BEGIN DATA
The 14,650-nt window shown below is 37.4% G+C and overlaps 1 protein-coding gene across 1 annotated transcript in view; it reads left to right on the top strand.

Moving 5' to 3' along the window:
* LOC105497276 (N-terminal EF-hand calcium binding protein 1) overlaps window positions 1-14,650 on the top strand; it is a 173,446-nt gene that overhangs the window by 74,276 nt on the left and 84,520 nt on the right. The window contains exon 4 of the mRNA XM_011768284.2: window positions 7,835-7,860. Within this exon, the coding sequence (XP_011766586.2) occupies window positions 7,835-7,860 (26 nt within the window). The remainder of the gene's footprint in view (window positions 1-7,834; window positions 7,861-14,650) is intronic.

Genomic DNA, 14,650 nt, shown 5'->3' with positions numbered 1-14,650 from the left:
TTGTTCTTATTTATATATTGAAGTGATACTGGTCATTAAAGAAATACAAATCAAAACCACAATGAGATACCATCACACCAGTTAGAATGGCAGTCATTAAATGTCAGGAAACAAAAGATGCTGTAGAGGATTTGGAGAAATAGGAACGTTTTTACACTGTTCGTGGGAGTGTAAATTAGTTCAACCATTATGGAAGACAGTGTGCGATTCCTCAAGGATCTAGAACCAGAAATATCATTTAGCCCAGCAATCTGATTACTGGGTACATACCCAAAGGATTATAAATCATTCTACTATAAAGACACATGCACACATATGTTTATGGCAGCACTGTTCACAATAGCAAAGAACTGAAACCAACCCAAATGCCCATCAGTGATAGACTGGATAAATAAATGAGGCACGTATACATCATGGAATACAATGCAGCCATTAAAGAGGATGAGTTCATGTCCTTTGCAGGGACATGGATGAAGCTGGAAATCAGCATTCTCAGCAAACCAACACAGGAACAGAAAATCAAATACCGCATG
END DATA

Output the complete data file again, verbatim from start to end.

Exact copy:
The 14,650-nt window shown below is 37.4% G+C and overlaps 1 protein-coding gene across 1 annotated transcript in view; it reads left to right on the top strand.

Moving 5' to 3' along the window:
* LOC105497276 (N-terminal EF-hand calcium binding protein 1) overlaps window positions 1-14,650 on the top strand; it is a 173,446-nt gene that overhangs the window by 74,276 nt on the left and 84,520 nt on the right. The window contains exon 4 of the mRNA XM_011768284.2: window positions 7,835-7,860. Within this exon, the coding sequence (XP_011766586.2) occupies window positions 7,835-7,860 (26 nt within the window). The remainder of the gene's footprint in view (window positions 1-7,834; window positions 7,861-14,650) is intronic.

Genomic DNA, 14,650 nt, shown 5'->3' with positions numbered 1-14,650 from the left:
TTGTTCTTATTTATATATTGAAGTGATACTGGTCATTAAAGAAATACAAATCAAAACCACAATGAGATACCATCACACCAGTTAGAATGGCAGTCATTAAATGTCAGGAAACAAAAGATGCTGTAGAGGATTTGGAGAAATAGGAACGTTTTTACACTGTTCGTGGGAGTGTAAATTAGTTCAACCATTATGGAAGACAGTGTGCGATTCCTCAAGGATCTAGAACCAGAAATATCATTTAGCCCAGCAATCTGATTACTGGGTACATACCCAAAGGATTATAAATCATTCTACTATAAAGACACATGCACACATATGTTTATGGCAGCACTGTTCACAATAGCAAAGAACTGAAACCAACCCAAATGCCCATCAGTGATAGACTGGATAAATAAATGAGGCACGTATACATCATGGAATACAATGCAGCCATTAAAGAGGATGAGTTCATGTCCTTTGCAGGGACATGGATGAAGCTGGAAATCAGCATTCTCAGCAAACCAACACAGGAACAGAAAATCAAATACCGCATG